South Africa: Real GDP growth rose 0.1% qoq (+1.2% yoy) in Q4 2023 from -0.2% qoq in Q3 2023 (-0.7% yoy). The current account deficit increased to 2.3% GDP in Q4 2023 from 0.5% in Q3 2023. Electricity production increased +0.8% yoy in Jan after 4.3% yoy in December.

Türkiye: CPI inflation rose by 4.5% mom in February (est. 3.9%) from 6.7% mom in January, lifting the yoy rate up by 220bps to 67.1%. Core CPI rose 240bps to 72.9% yoy and PPI rose +310bps to 47.3% yoy.

Developed Markets

United States: The labour market disappointed as the ISM Non-Manufacturing Index declined one point to 52.6. The S&P Global Services PMI rose one point to 52.3 as employment dropped 2.5 to 48.0, prices paid fell 5.4 points to 58.6. The labour market data was mixed. Non-farm payrolls rose by +275k in February, above consensus at 200k and prior at 229k. However, the previous numbers were revised lower, and unemployment increased by 20bps to 3.9%. Further, average hourly earnings declined by 10bps to 4.3%. The Job Openings And Labor Turnover (JOLTS) survey reported a decline to 8,863k in February (in line) after 8,889k in January and the Challenger Job Cuts rose to 85k in February, slightly above 82k in January, but a meaningful increase from the average of the last 12 months at 59k. Finally, continuing claims inched up to 1,906k from 1,898k, above consensus at 1,880k.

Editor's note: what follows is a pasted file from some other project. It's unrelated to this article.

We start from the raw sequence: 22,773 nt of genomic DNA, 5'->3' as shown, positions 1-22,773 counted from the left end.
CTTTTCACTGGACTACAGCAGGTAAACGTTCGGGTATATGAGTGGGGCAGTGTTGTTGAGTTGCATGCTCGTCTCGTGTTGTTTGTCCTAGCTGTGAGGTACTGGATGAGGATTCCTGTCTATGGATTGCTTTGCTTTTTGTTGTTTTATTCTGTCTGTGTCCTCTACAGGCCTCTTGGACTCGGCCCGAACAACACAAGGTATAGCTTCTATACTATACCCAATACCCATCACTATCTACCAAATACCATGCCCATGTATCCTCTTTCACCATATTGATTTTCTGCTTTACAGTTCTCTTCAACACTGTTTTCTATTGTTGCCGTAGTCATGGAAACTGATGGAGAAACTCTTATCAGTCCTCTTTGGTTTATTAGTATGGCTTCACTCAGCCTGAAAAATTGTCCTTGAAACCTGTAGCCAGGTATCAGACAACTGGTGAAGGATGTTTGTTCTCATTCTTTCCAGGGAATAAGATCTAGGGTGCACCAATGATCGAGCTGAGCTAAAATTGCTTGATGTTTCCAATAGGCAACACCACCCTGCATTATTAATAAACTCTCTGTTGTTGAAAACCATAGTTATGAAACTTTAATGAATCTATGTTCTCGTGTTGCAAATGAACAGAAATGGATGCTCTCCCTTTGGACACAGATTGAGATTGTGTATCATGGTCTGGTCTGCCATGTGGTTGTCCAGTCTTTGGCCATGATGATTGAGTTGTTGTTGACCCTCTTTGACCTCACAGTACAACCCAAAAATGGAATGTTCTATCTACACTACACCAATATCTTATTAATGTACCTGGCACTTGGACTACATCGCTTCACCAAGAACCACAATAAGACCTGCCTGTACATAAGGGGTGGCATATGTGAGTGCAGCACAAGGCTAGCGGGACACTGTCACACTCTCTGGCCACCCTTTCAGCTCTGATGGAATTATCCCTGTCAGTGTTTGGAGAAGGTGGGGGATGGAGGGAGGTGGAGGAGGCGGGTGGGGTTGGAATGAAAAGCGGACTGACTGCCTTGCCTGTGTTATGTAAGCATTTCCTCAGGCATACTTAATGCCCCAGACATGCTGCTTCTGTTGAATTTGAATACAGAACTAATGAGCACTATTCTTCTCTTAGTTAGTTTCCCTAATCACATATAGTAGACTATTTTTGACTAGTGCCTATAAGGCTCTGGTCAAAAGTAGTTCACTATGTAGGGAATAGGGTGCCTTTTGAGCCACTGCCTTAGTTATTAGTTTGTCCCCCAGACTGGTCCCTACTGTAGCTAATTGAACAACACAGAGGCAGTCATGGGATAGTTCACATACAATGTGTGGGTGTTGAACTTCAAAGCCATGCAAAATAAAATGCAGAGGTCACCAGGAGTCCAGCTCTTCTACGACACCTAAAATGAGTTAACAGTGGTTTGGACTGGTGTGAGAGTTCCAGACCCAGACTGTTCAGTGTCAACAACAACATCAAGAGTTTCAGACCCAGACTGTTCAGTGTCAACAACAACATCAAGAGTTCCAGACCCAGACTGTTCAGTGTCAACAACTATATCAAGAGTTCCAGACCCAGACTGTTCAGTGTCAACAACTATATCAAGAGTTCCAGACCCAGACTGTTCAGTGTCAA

Eurozone: The ECB kept its deposit, refinancing and lending policy rates unchanged at 4.0%, 4.5% and 4.75%, respectively, in line with consensus. Governor Lagarde signalled a first policy rate cut in June was possible, but not yet decided, and will depend on inflation convergence to its 2.0% target process. In economic news, PPI inflation was unchanged at 0.9% mom deflation in January, as the yoy rate increased by 210bps to -8.6%. Retail sales rose 0.1% mom in January after declining 0.6% in December as the yoy rate declined 1.0% (-1.3% consensus) from -0.5% in December.

Japan: Tokyo’s CPI inflation rose by 80bps to 2.6% yoy in February, 10bps above consensus, but core CPI slowed by 20bps to 3.1% yoy, in line with consensus. Earnings inflation rose to a yoy rate of 2.0% in January from 0.8% yoy in December, taking real earnings closer to unchanged levels. Several Bank of Japan officials have been advocating normalising its negative interest rate policy, citing higher wage inflation as a signal that they have managed to escape the deflationary trap, in our view. 

Benchmark performance

Benchmark table
Benchmark table
*Price only. Does not include carry. Index Definitions: VIX Index = Chicago Board Options Exchange SPX Volatility Index. DXY Index = The Dollar Index. CRY Index = Thomson Reuters/CoreCommodity CRM Commodity Index. Source: Bloomberg, JP Morgan, Barclays, Merrill Lynch, Chicago Board Options Exchange, Thomson Reuters, MSCI, total returns. Figures for more than one year are annualised other than in the case of currencies, commodities and the VIX, DXY and CRY which are shown as percentage change.